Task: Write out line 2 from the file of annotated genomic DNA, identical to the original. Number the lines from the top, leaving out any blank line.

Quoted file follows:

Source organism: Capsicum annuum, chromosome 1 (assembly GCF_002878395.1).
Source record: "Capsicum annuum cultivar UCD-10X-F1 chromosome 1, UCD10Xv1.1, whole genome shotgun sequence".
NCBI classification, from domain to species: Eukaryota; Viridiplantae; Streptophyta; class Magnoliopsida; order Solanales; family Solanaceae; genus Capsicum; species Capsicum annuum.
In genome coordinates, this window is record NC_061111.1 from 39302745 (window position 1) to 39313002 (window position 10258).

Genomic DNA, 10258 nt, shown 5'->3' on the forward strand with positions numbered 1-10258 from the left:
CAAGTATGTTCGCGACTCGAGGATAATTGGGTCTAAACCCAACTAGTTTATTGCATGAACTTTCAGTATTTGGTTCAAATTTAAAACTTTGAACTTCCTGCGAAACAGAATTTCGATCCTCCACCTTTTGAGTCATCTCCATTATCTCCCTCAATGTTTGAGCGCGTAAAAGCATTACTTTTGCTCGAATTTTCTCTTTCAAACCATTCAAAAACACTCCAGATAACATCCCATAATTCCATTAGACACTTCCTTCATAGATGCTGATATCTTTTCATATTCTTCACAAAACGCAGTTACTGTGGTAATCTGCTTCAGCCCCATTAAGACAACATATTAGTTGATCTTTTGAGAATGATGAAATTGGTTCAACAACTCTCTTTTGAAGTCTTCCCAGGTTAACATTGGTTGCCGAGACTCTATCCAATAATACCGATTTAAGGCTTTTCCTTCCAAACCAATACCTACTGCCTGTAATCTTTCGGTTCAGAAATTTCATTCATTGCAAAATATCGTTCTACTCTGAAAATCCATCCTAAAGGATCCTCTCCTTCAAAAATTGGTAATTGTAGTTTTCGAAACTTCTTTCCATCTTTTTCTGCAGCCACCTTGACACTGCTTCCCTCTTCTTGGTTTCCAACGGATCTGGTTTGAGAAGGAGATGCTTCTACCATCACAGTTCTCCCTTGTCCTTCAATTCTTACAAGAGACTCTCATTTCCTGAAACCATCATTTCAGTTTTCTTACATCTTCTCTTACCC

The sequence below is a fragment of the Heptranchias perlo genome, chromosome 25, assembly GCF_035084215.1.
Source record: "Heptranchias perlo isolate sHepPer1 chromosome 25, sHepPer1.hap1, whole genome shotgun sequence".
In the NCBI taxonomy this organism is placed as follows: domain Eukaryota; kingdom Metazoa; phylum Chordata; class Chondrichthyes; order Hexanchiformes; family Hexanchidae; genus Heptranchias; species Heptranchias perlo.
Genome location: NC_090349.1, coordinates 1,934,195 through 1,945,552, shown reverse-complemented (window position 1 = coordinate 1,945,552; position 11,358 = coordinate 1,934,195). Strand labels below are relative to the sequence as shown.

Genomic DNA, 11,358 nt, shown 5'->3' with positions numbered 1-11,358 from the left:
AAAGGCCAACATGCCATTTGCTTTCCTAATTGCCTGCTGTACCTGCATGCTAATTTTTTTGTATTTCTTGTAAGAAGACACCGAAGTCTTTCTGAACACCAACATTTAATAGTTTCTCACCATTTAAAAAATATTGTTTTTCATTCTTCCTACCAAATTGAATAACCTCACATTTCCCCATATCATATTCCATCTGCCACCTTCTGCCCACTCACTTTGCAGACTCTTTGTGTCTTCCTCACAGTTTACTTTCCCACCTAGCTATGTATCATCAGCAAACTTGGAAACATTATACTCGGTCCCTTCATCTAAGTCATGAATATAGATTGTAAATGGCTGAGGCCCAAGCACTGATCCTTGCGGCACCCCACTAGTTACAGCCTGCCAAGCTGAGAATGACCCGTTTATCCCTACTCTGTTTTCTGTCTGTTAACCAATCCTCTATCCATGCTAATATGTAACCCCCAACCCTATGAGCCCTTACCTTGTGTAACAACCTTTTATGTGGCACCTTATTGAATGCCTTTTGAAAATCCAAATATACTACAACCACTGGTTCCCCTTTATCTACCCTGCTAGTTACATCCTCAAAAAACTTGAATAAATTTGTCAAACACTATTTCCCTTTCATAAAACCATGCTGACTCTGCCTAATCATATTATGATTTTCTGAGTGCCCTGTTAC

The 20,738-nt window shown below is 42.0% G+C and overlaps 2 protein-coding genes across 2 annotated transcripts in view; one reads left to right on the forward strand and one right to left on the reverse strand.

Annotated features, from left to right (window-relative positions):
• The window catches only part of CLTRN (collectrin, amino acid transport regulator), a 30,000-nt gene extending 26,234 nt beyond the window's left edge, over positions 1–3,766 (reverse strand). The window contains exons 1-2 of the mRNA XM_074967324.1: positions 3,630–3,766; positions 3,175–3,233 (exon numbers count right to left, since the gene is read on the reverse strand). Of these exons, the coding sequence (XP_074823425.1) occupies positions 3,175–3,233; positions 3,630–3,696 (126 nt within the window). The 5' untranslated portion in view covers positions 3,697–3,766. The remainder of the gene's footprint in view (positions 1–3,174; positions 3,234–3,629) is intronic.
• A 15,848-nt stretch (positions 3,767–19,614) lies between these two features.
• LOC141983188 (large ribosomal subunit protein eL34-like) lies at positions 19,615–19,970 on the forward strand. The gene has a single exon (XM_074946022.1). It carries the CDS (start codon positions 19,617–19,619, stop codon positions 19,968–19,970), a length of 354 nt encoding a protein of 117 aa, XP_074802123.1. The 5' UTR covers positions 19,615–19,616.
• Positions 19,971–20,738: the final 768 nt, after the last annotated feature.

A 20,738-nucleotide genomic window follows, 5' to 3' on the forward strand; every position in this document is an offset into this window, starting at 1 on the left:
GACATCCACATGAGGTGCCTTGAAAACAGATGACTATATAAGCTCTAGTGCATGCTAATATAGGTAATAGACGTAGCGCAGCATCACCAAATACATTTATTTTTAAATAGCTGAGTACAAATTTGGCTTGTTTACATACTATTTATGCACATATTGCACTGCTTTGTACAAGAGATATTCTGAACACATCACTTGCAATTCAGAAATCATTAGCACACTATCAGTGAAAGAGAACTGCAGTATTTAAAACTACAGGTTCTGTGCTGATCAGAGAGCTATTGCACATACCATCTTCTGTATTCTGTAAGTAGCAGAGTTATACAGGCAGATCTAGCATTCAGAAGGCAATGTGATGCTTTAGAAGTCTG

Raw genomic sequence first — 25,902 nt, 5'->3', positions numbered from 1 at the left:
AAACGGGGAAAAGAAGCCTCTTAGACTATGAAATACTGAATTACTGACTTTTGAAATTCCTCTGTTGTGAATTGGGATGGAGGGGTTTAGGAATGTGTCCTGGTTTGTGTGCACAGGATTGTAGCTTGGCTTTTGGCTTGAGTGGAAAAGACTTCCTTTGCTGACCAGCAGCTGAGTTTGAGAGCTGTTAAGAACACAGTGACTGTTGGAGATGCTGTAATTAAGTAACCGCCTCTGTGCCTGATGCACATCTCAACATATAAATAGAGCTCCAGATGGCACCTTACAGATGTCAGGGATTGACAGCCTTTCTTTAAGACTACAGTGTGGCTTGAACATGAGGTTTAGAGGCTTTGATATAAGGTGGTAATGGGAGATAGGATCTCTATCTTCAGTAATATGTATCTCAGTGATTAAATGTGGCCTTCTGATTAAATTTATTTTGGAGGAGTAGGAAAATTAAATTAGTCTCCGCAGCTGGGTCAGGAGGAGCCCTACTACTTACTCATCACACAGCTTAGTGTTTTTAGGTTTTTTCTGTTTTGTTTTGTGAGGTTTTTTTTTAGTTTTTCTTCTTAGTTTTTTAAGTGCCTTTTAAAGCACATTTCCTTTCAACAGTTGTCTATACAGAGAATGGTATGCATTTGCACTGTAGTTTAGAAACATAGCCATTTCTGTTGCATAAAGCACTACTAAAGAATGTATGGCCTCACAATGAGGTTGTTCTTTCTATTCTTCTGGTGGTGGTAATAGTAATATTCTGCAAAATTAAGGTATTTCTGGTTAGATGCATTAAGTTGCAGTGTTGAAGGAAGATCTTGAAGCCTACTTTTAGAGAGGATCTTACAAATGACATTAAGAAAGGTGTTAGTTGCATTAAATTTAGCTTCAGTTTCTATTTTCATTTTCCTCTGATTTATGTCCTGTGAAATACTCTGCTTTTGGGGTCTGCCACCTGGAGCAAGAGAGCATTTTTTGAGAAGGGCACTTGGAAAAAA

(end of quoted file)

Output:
Source record: "Capsicum annuum cultivar UCD-10X-F1 chromosome 1, UCD10Xv1.1, whole genome shotgun sequence".